Technically, the sentence does not break any grammatical rules. Semantically, it is poorly written. The central noun in the appositive phrase is change. So we look in the adjacent clause for a noun phrase that can the appositive can refer to. Our choices are woman and she. Neither of these can be described as a change.
I suppose you could change the appositive into a subordinate clause, but there is a simpler solution:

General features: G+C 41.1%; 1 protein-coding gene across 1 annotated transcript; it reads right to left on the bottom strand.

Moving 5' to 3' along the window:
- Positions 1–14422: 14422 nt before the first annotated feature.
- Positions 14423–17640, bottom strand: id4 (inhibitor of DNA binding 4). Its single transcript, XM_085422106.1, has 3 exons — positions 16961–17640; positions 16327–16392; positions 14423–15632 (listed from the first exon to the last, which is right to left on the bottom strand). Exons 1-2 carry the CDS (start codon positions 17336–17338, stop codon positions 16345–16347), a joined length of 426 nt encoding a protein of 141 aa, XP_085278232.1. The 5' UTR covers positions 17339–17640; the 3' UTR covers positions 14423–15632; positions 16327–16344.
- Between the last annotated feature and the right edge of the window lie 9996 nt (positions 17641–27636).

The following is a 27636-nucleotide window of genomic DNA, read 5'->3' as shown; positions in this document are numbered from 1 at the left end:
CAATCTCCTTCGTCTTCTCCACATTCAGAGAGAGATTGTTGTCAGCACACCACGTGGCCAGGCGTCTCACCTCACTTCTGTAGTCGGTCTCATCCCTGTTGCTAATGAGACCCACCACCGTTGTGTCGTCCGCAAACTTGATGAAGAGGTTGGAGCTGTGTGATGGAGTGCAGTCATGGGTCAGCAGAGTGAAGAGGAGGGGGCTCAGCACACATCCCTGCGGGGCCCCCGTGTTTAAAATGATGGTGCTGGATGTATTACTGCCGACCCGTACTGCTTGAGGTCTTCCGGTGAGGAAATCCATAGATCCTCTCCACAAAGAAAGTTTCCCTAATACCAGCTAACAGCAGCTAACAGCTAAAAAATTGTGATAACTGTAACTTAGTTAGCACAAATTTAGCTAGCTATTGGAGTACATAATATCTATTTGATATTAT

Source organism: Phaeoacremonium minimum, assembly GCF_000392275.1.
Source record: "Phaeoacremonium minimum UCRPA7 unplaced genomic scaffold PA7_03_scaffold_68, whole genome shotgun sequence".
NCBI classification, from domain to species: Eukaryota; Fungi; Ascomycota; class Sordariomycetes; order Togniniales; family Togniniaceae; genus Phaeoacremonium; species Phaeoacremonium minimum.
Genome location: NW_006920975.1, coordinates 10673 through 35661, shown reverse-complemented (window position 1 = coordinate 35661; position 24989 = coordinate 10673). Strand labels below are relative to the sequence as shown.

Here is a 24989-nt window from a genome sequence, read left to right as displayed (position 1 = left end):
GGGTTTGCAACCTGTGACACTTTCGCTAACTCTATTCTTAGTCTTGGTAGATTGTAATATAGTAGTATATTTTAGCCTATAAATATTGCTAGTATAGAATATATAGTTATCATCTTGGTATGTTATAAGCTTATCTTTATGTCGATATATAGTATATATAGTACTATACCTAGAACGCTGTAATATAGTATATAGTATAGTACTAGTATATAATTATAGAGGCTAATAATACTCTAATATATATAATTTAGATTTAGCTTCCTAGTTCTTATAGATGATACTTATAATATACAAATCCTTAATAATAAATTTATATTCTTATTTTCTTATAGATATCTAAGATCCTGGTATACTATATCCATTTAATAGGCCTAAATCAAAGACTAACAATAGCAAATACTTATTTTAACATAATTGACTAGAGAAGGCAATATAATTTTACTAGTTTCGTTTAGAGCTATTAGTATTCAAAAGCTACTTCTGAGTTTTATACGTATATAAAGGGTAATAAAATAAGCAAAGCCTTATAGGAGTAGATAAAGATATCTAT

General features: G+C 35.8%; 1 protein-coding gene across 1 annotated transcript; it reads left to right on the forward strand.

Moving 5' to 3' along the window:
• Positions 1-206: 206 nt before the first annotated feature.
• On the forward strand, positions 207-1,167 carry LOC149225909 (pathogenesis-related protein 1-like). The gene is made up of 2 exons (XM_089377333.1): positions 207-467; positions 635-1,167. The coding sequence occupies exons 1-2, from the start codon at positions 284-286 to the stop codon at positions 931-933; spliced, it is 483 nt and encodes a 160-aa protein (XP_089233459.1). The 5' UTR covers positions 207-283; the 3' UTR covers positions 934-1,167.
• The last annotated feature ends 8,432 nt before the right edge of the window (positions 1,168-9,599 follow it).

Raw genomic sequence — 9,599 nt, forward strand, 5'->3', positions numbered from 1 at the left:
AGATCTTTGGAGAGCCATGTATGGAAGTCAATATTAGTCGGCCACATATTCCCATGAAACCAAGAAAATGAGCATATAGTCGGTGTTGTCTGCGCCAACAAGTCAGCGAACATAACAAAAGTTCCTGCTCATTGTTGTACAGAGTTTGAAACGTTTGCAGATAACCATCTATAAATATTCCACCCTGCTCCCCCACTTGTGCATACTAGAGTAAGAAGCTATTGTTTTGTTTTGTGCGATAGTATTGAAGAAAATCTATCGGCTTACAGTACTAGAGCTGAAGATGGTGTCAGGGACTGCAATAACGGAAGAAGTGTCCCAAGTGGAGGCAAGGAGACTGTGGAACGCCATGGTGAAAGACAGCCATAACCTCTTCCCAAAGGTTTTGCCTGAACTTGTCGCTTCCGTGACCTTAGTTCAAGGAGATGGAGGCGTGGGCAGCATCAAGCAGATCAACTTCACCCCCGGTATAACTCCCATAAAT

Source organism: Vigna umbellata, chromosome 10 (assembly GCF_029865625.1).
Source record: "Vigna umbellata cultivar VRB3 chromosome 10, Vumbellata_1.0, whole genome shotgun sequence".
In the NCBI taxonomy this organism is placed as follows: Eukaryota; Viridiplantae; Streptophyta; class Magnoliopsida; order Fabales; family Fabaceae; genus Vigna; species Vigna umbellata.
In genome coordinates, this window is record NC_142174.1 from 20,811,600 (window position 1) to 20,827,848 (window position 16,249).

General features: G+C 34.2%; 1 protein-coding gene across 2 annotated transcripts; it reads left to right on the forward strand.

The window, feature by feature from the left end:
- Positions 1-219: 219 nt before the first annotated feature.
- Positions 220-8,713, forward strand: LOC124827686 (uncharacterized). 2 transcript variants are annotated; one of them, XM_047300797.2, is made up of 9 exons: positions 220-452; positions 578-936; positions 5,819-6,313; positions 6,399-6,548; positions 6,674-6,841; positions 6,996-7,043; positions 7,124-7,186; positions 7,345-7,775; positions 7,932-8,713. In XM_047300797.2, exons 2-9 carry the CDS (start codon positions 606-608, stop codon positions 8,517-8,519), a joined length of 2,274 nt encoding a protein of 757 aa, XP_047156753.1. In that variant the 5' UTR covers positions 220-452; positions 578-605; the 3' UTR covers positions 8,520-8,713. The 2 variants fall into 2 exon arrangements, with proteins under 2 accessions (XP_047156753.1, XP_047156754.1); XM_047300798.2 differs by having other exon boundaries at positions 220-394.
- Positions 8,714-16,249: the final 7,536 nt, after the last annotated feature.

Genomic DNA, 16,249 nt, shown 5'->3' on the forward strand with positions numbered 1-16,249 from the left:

In a drastic change from her old style, the woman now dressed very differently than she used to.
Grammatically, this is now quite different. The modifier is a prepositional phrase rather than a noun phrase. It functions as an adverb and describes the manner in which the woman dresses.
I don't think the original author intended to write the sentence this way. Some people just struggle with appositives.